let newItem = new ProcessItem(comp, item.desc);

    return result;

  private resolveComponentsName(step) {
    if (step === 1) {
      return StepOneComponent;
    } else if (step === 2) {
      return StepTwoComponent;
    } else if (step === 3) {
      return StepThreeComponent;


Now we just need a way to create and display our components, and that’s the last step for today.

Loading Dynamic Components

To render the dynamically created components inside our view we need a parent element hosting all of it. Therefore, change your pages/home/home.html to this:

  <ion-navbar color="primary">
      Dynamic Templates

<ion-content padding>
    <div #processContainer>

In our case we wrapped our components in slides so we can swipe through our pages and see the different process steps. The processContainer is what we will be fill with all of our components now.

Inside the class we can rely completely on the logic of our provider which has already translated JSON info to component info. We now get the array of steps along with their component and factory. The resolveComponentFactory then gives us a factory that can be used to create a new component and that’s what we do.

Finally, we can cast the new componentRef using our interface ProcessComponent and then actually set the data input of the component!

The “add this component to the view” step actually also already took place when we created the component on our container, which is the ViewChild we created at the top and which references the hosting element inside our view.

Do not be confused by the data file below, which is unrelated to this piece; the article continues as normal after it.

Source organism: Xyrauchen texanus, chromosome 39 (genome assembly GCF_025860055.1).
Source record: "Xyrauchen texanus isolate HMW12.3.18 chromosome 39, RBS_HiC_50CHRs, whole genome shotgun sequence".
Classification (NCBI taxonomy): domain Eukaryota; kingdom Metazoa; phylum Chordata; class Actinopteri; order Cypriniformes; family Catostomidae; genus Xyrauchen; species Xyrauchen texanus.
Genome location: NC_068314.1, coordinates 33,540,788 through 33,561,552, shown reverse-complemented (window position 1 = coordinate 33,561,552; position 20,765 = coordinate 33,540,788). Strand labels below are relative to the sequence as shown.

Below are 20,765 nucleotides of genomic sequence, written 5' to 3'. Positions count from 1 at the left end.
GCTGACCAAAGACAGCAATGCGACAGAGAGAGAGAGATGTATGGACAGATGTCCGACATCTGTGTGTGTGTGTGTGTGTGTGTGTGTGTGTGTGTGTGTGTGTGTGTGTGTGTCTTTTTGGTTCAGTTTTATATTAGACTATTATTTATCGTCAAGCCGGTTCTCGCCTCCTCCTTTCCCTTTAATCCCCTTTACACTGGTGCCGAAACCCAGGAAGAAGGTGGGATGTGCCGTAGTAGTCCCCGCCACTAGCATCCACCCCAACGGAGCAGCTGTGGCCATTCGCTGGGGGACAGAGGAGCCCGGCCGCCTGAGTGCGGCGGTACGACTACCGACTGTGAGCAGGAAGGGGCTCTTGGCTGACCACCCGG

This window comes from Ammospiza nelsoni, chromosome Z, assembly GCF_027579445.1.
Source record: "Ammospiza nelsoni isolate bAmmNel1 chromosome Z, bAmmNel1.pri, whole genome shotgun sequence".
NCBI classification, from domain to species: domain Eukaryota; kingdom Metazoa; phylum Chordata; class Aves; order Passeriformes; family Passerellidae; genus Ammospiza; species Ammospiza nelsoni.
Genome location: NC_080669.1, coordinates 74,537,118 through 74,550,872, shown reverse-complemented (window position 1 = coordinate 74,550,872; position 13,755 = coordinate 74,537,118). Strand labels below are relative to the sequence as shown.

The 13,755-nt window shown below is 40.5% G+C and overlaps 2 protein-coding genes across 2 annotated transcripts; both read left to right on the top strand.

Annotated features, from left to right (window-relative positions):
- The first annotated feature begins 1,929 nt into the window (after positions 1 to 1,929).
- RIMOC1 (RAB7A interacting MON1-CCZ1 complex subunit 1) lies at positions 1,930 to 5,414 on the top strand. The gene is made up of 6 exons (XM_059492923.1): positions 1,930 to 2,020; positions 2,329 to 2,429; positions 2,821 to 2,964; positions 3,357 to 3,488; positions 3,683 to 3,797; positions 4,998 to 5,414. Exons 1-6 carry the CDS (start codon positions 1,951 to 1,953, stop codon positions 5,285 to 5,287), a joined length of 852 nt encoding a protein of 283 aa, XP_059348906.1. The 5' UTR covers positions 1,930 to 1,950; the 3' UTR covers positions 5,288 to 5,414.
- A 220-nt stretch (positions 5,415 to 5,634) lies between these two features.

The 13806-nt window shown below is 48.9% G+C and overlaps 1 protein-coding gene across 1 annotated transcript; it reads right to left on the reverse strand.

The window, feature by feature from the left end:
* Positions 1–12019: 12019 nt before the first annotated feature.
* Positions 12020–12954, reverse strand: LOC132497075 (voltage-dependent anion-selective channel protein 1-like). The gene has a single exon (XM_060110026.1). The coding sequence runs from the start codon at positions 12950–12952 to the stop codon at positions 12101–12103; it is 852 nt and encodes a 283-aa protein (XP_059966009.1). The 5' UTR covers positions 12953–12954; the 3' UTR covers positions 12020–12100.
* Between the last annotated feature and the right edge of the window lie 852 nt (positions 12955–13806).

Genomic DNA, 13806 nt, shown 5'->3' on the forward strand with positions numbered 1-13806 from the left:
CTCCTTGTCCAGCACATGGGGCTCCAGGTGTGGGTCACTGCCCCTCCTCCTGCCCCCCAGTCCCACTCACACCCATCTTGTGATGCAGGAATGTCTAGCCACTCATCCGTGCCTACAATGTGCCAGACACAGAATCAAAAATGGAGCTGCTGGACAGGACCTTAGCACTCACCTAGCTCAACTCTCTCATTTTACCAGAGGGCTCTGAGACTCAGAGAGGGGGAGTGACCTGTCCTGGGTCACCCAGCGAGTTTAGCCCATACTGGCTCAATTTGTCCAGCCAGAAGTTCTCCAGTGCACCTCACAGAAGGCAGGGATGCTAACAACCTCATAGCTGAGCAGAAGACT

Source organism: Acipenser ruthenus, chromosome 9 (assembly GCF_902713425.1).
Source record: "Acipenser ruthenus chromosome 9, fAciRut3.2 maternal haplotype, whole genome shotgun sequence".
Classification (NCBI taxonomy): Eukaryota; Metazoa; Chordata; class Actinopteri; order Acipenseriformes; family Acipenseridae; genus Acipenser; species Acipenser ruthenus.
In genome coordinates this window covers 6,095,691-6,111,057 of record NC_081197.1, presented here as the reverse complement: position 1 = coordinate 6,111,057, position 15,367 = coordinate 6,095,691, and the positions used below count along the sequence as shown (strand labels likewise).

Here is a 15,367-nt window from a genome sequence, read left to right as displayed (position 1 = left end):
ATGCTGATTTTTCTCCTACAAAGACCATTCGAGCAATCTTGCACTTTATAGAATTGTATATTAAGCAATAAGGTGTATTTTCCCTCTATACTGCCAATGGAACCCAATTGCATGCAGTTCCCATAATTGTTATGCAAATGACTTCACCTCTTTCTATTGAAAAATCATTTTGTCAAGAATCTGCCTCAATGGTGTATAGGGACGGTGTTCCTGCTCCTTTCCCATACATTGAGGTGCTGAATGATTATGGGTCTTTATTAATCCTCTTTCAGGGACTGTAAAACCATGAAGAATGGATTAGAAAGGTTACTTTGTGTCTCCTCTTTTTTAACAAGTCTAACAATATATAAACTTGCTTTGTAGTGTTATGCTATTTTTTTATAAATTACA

Wrap up your code by changing the pages/home/home.ts to:

import { ProcessComponent } from './../../components/process';
import { ProcessProvider } from './../../providers/process/process';
import { Component, ViewChild, ViewContainerRef, ComponentFactoryResolver } from '@angular/core';
import { NavController } from 'ionic-angular';

  selector: 'page-home',
  templateUrl: 'home.html'
export class HomePage {

  @ViewChild('processContainer', { read: ViewContainerRef }) container;

  constructor(public navCtrl: NavController, private processProvider: ProcessProvider, private resolver: ComponentFactoryResolver) { }

  ionViewDidLoad() {
    let steps = this.processProvider.getProcessSteps();

    for (let step of steps) {
      const factory = this.resolver.resolveComponentFactory(step.component);
      let componentRef = this.container.createComponent(factory);
      (<ProcessComponent>componentRef.instance).data = step.desc;


Now you can see that your final view is dynamically creating components but actually has none of the imports! Only our provider keeps a reference to all of them, so we don’t have to touch the view and logic here later on and can apply all changes to the provider and main module.


Some ideas can be tricky to implement, but many times there’s an Angular way of doing things - sometimes it’s just a bit hidden and not so popular!

In this tutorial you’ve learned to generate components dynamically using the factory pattern. This was not one of the easier tutorials here, so congrats if you’ve finished all of it!

You can also find a video version of this article below.